Recipe 15.1. Catching an Exception


Problem

Although you've been a Visual Basic 6.0 developer for years, and you've already used On Error statements in your Visual Basic 2005 code, you want to try out the structured error-handling statements you've heard so much about.

Solution

Use the TRy…Catch…Finally block statement to locally monitor and handle errors. The statement has three sections:


Try

The code you need to monitor for errors appears in this first section.


Catch

When an error occurs, processing jumps immediately from the TRy section to a matching Catch block (We'll define "matching" shortly). Any remaining unprocessed statements in the TRy block are ignored. You can have any number of Catch entries in your error-handling block.


Finally

Any code you include in this optional section runs whether an exception occurs or not. It's a useful place to put any cleanup code related to resources you allocated in the try section.

Here's the syntax of the TRy…Catch…Finally statement:

 Try    ' ----- Error-prone code here. Catch ex As   System.Exception    ' ----- Error-processing code here. Multiple    '       Catch blocks can be included. Finally    ' ----- Cleanup code here (optional). End Try 

Discussion

Although Visual Basic 2005 still supports the On Error statement and related error-handling logic found way back in Visual Basic 1.0, it also includes a new "structured" error-handling system that more closely parallels the object-oriented nature of .NET. In this system, exceptions (errors) exist as objects, inherited from the System.Exception class. When an error occurs in your code, .NET wraps it up in a System.Exception object (or one of its more specific derived classes) and triggers it in your code. The try…Catch statement watches for any such exceptions and jumps to a Catch block when an exception occurs.

System.Exception represents the most general type of exception; because all exception objects derive from it, it catches all error types. In this statement:

 Try    ' ----- Error-prone code here. Catch ex As System.Exception    ' ----- Error-processing code here. End Try 

any type of error that occurs in the try block, no matter what it is, falls into the Catch block, since that block catches every type of error.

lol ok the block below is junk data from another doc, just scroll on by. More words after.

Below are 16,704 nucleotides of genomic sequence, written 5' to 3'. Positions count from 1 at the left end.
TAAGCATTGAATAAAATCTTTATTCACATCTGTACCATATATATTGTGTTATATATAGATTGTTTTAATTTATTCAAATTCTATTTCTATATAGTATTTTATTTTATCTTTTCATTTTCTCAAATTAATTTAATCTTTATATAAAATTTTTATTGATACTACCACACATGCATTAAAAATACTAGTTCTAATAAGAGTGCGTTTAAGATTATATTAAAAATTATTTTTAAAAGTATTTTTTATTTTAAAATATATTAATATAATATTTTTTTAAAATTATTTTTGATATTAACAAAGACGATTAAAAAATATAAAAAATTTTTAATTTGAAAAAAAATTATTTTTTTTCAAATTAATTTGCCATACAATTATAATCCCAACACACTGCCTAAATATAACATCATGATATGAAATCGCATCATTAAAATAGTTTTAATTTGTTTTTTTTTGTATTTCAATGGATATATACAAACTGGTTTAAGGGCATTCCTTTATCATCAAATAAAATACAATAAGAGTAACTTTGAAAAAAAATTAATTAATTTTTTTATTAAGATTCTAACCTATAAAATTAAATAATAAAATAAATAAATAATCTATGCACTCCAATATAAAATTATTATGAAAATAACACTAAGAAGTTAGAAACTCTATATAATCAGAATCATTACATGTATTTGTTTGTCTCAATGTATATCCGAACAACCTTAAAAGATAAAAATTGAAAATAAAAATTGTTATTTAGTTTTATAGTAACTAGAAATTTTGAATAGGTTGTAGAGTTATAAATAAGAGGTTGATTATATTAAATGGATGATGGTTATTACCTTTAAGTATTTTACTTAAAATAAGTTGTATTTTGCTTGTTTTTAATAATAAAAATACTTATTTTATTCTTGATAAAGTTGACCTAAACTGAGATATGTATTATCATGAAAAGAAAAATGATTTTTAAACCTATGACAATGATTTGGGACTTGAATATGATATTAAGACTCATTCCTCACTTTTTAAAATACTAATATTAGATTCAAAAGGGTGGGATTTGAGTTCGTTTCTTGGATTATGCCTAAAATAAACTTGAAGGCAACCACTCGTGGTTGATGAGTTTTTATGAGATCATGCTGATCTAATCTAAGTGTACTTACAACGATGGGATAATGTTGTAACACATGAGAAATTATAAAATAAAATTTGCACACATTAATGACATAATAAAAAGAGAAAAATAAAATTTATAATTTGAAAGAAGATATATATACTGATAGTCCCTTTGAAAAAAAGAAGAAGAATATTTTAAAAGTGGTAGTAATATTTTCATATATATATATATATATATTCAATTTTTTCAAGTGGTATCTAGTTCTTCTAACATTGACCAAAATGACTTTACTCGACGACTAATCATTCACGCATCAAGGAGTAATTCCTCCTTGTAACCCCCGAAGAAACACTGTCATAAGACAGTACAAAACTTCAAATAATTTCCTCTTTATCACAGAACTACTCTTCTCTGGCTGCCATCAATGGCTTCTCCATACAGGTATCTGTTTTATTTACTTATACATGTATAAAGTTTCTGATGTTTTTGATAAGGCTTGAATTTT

.NET also defines more specific exceptions. For example, the System.OutOfMemoryException error occurs when any operation lacks sufficient memory to execute properly:

 Try    ' ----- Error-prone code here. Catch ex As System.OutOfMemoryException    ' ----- Handle memory errors here. Catch ex As System.Exception    ' ----- Handle all other errors here. End Try 

Each Catch block handles only the error types specified in its As clause. In the above block of code, the first Catch block handles OutOfMemoryException errors. Any other error that occurs in the try block skips over that first Catch entry and jumps into the second, more general Catch block. This is what is meant by a "matching" Catch block, as mentioned earlier in this recipe. Exceptions seek the first matching Catch clause, based on an exact class match or a derived match relationship.

When an error occurs, the generated exception is compared to each Catch block's As clause for a match, in order from top to bottom. Therefore, you should place the most restrictive error type first, saving System.Exception for the last Catch block. If no error occurs, all Catch blocks are ignored.

Within a Catch block, the ex variable (included just after the Catch keyword) provides access to the actual exception object. Use its members as you would the members of any other object. A description of the exception appears as ex.Message. You can name the variable anything you want; the name ex has become common in technical documentation, but you are free to change it or even vary it between the different Catch clauses.

If included, the Finally block is always processed, no matter what. It is processed after the relevant TRy and Catch blocks complete. Even if you issue an Exit Sub or similar statement from within a try or Catch block, the Finally section is still processed. All TRy statements must include at least one Catch or Finally block.

There are some restrictions on TRy…Catch statements. In general, you cannot use GoTo statements to jump into or out of any of the blocks. There is an Exit Try statement that lets you jump out early, but it can't be used in the Finally block.

If an error occurs in a routine but no error handling is in effect (i.e., the code is out-side of a try statement, and no On Error statements appear in the procedure), the error "bubbles up" to the calling procedure, looking for another active error handler to deal with the exception. If no error handlers are available to deal with the error, a message is displayed to the user, and the application exits.

See Also

Recipe 15.3 discusses a global exception handler that Catches any exceptions not dealt with in local procedures.




Visual Basic 2005 Cookbook(c) Solutions for VB 2005 Programmers
Visual Basic 2005 Cookbook: Solutions for VB 2005 Programmers (Cookbooks (OReilly))
ISBN: 0596101775
EAN: 2147483647
Year: 2006
Pages: 400

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